The North Vietnamese didn't call it torture, Talley said. However, their method of punishment continued during his stay at the Hanoi Hilton. Talley recalls having to kneel for hours on concrete, to the point that his knees would bleed. Some prisoners had to kneel on broken glass.
Another tactic was to hold arms in the air for a length of time, sometimes a few days. The North Vietnamese would even tie a prisoner's arms together under the elbows to keep the arms up, Talley said.
He was also placed in a room without a mosquito net. Without the net, thousands of insects would bite at his skin.
Time moved slowly, he said, recalling one day when he put up his mosquito net in his cell and began playing a game of counting how many mosquitoes he could kill.
"I quit killing them at 94 — just a few minutes' time," Talley said. "That gives you an idea how bad they were."
He tried to focus on his wife, Louan, and their children, Mike and Susan. According to Geneva Convention standards, Talley was supposed to be able to receive mail, but his captors gave him only one letter from his wife, which he received shortly before Christmas in 1972.
Only then did he know where his wife was living — which was back in her hometown of Stafford.
Talley estimated there were a few hundred POWs at the Hanoi Hilton, which included Sen. John McCain, whom he eventually met. Talley said the number was a rough figure because the prisoners weren't all together at the same time.
When he was finally out of solitary confinement, other POWS in the prison gave Talley encouragement that helped him through until his eventual release.
Communication helped with depression, he said. POWs even started using a tap code between cells that would begin with "shave and a hair cut." If it was safe in the other cell, the other POW would tap out "two bits."
Faith helped the prisoners persevere, Talley said, adding that in such conditions, nearly all of the POWS turned to God for guidance.
In fact, he said, more than 90 percent who returned from the war noted in a biography they provided for a military yearbook that it was faith that helped them through the experience.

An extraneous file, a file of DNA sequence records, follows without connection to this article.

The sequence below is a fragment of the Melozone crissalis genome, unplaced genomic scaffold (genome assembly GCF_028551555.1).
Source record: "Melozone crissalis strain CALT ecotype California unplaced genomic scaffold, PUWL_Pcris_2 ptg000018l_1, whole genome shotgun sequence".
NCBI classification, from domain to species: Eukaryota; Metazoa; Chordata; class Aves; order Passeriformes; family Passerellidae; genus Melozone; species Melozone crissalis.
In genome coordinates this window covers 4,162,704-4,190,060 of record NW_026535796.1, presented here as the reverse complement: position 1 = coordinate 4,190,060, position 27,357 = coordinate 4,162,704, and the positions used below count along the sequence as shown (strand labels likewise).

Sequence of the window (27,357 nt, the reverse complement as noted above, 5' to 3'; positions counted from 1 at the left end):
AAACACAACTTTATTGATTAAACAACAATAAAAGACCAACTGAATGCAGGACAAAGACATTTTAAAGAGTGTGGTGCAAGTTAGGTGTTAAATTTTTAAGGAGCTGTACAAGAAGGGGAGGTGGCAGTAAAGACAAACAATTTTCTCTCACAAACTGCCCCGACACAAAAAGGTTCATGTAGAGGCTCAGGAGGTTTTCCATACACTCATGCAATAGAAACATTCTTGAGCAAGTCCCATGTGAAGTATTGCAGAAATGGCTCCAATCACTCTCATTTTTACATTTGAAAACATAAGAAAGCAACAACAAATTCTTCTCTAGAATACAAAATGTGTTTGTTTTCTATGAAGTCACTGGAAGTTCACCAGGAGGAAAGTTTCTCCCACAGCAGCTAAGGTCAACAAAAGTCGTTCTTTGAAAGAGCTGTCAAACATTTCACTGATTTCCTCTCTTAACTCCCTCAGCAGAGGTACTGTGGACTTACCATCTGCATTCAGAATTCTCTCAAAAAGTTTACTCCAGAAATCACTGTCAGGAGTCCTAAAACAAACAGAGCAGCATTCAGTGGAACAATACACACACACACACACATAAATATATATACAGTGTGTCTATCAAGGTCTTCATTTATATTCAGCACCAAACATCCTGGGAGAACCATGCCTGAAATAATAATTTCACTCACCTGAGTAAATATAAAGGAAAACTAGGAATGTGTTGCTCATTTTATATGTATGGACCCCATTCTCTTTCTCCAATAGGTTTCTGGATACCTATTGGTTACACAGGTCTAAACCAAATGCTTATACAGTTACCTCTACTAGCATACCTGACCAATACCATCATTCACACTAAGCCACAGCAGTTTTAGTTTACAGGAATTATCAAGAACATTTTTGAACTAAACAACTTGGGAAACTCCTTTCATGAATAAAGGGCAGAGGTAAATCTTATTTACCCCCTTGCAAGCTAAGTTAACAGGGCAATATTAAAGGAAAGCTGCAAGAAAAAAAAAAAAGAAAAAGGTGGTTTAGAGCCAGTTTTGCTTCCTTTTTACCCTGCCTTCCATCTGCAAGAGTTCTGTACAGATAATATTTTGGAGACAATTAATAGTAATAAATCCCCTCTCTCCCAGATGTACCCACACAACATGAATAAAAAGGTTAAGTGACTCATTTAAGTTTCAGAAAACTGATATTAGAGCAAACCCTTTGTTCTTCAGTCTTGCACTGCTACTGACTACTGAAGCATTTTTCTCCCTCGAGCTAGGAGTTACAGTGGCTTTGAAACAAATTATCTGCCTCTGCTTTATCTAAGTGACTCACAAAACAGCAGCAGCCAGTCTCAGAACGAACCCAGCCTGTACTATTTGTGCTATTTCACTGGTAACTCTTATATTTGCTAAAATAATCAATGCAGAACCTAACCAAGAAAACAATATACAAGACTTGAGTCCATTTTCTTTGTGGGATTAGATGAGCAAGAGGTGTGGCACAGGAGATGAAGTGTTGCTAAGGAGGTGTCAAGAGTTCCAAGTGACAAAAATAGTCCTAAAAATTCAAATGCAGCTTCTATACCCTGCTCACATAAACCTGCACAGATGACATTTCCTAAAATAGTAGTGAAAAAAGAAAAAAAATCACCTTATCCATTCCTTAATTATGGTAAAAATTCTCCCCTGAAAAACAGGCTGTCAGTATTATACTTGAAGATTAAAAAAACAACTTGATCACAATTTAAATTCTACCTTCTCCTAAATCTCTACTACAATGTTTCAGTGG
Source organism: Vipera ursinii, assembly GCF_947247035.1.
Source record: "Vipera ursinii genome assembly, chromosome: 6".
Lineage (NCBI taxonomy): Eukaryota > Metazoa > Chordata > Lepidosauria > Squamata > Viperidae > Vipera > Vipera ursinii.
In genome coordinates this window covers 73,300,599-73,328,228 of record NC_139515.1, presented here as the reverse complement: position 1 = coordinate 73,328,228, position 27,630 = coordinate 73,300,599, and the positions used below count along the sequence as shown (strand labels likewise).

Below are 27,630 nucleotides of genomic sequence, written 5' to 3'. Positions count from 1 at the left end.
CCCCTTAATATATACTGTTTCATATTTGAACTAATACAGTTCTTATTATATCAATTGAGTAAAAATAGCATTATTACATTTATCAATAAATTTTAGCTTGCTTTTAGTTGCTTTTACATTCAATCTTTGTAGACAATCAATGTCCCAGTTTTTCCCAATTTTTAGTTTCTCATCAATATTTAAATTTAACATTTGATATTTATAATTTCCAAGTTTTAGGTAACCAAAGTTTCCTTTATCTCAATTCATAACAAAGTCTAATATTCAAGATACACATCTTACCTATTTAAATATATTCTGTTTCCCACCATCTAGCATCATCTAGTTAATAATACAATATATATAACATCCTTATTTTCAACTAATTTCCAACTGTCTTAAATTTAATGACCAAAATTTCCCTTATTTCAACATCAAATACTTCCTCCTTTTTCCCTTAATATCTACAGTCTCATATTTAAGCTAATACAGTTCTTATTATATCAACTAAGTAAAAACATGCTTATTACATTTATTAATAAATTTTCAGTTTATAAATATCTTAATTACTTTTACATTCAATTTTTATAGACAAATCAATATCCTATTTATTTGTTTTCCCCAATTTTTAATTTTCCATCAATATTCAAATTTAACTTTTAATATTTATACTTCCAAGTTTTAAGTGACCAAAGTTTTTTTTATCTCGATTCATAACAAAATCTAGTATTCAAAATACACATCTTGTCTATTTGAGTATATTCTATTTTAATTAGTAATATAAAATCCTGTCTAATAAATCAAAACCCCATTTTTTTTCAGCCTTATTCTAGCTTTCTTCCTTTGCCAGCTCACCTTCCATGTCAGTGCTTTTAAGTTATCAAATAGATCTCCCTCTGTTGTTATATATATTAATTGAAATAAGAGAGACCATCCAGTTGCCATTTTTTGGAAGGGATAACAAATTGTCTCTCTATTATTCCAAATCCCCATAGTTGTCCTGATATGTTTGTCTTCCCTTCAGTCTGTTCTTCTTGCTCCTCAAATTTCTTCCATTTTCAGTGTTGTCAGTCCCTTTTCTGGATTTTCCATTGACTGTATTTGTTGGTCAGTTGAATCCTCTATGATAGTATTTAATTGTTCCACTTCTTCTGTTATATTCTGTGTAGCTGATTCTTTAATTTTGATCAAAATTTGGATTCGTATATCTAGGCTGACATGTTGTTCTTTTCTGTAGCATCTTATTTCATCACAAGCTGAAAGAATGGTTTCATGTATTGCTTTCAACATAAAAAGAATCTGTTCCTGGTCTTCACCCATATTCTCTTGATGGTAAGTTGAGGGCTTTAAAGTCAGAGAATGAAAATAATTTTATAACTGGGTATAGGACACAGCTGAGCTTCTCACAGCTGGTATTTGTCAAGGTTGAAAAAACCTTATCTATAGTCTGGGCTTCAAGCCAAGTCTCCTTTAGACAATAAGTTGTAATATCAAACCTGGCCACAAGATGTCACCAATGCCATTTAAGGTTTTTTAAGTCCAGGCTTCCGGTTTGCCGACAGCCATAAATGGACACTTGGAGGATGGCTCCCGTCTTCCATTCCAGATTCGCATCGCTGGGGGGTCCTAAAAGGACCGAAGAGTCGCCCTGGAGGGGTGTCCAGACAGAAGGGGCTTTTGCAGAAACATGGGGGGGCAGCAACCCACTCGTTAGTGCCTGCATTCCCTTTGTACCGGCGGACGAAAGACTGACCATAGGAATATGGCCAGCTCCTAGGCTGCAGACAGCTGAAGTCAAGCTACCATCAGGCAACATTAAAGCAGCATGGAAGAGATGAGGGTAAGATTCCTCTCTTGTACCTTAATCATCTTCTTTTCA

"We endured a cruel time in our life because of our faith in God, who would not abandon us, our faith in Americans who did not forget us, and our faith in comrades who helped us in our daily struggle of life," Talley said.
Talley told stories he had heard from other POWs, some of whom spent five or six years at the prison. One story is of a POW who had found an old rag and turned it into an American flag. He used broken red tile and a blue fountain pen, and tried to stitch on the stars.
One day, he held up the flag.
"Every man in that room stood up and saluted, and some even had tears in their eyes," Talley said.
The man eventually was caught and taken back into confinement, but when he was let out, he again found an old rag and starting making a new flag.
Another man, a senior ranking officer, who was in and out of solitary confinement, told his prison mates he was going to have a church service. As the worship service began, guards broke into the room, grabbed him, and led him back to confinement.
"Then one of the POWs started singing 'God Bless America,' " Talley said. "Then everyone in the room started singing 'God Bless America.' They sang so loud that POWs in other rooms began to sing, also. The Vietnamese actually thought they had a riot on their hands."
After spending roughly 322 days in captivity, Talley — 40 pounds lighter — was released. He eventually flew to Texas, where he was reunited with his wife and children. He recalled hugging his wife for a long time because he didn't want to let her go.
Some of his friends from his old squadron also flew in and greeted him.
"My buddies, they ran out and greeted me — it was that kind of atmosphere," Talley said. "I was so excited to see my family and my buddies."
Talley retired from the Air Force as a colonel in 1981. He and wife Louan, whom he had met while attending college in Oklahoma, spent several years in Oklahoma before moving to Hutchinson earlier this year to be closer to daughter Susan in Abilene.
The couple lives near Louan's good friend from Stafford, Shirley Brensing, and her husband, Myron — a couple who helped her through her husband's captivity.
"My friends gave me a lot of help," Louan said of how she made it through, adding that they helped her "stay strong and brave."
Shirley Brensing and friend Charlene Durbin said they both wore POW bracelets with Talley's name on them.
"They had a big party at the school when he came home," Durbin said.
It's part of the reason Talley is so thankful each day. Not all soldiers came home to parties; many didn't come home at all.
One of his fellow pilots and friends, Ed Atterberry, tried to escape from one of the prisons in North Vietnam. He and another man were severely tortured, and Atterberry died during the ordeal.
Also, Talley said, four other men whom he had served with before the start of the Vietnam War were killed during the war, in flying combat missions.
Their names are among the others he knows on the Vietnam Veterans Memorial wall.
It puts the small things in perspective, he said.
"I don't care if we have a big meal at Thanksgiving or my birthday," said Talley, who turns 80 on Monday.
He's just thankful, he said, to have survived. He is thankful for life.